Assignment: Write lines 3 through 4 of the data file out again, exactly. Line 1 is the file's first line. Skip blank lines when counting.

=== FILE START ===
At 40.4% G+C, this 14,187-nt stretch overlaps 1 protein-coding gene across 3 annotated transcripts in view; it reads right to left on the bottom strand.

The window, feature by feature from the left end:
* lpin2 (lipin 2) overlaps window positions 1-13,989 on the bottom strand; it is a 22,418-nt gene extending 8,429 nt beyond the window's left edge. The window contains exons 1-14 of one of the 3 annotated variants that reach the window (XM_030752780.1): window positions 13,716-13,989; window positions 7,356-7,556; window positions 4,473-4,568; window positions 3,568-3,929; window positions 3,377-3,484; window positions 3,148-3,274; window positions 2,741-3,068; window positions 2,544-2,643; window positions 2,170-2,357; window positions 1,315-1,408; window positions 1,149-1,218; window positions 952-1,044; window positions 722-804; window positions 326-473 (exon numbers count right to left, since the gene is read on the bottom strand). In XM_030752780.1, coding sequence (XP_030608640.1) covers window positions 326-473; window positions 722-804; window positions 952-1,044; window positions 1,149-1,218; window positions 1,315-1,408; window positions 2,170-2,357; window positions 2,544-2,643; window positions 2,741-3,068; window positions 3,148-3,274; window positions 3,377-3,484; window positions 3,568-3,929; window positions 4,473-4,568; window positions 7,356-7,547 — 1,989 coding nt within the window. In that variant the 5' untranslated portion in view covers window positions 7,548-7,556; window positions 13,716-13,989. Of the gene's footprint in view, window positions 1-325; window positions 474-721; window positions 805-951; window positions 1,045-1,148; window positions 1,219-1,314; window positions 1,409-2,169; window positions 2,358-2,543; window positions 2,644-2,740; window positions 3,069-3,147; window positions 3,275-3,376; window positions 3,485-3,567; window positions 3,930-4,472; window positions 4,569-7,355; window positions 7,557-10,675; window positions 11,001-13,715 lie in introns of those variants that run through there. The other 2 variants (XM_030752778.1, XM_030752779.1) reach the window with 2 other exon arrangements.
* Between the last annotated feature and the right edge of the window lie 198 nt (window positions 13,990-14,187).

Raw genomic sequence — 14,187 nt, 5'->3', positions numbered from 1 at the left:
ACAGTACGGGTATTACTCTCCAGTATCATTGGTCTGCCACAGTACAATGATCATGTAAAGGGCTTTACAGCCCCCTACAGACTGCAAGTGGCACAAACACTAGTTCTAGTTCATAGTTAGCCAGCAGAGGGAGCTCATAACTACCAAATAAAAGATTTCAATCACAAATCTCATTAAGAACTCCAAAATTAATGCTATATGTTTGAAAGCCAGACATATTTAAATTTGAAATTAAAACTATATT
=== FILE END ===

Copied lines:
* lpin2 (lipin 2) overlaps window positions 1-13,989 on the bottom strand; it is a 22,418-nt gene extending 8,429 nt beyond the window's left edge. The window contains exons 1-14 of one of the 3 annotated variants that reach the window (XM_030752780.1): window positions 13,716-13,989; window positions 7,356-7,556; window positions 4,473-4,568; window positions 3,568-3,929; window positions 3,377-3,484; window positions 3,148-3,274; window positions 2,741-3,068; window positions 2,544-2,643; window positions 2,170-2,357; window positions 1,315-1,408; window positions 1,149-1,218; window positions 952-1,044; window positions 722-804; window positions 326-473 (exon numbers count right to left, since the gene is read on the bottom strand). In XM_030752780.1, coding sequence (XP_030608640.1) covers window positions 326-473; window positions 722-804; window positions 952-1,044; window positions 1,149-1,218; window positions 1,315-1,408; window positions 2,170-2,357; window positions 2,544-2,643; window positions 2,741-3,068; window positions 3,148-3,274; window positions 3,377-3,484; window positions 3,568-3,929; window positions 4,473-4,568; window positions 7,356-7,547 — 1,989 coding nt within the window. In that variant the 5' untranslated portion in view covers window positions 7,548-7,556; window positions 13,716-13,989. Of the gene's footprint in view, window positions 1-325; window positions 474-721; window positions 805-951; window positions 1,045-1,148; window positions 1,219-1,314; window positions 1,409-2,169; window positions 2,358-2,543; window positions 2,644-2,740; window positions 3,069-3,147; window positions 3,275-3,376; window positions 3,485-3,567; window positions 3,930-4,472; window positions 4,569-7,355; window positions 7,557-10,675; window positions 11,001-13,715 lie in introns of those variants that run through there. The other 2 variants (XM_030752778.1, XM_030752779.1) reach the window with 2 other exon arrangements.
* Between the last annotated feature and the right edge of the window lie 198 nt (window positions 13,990-14,187).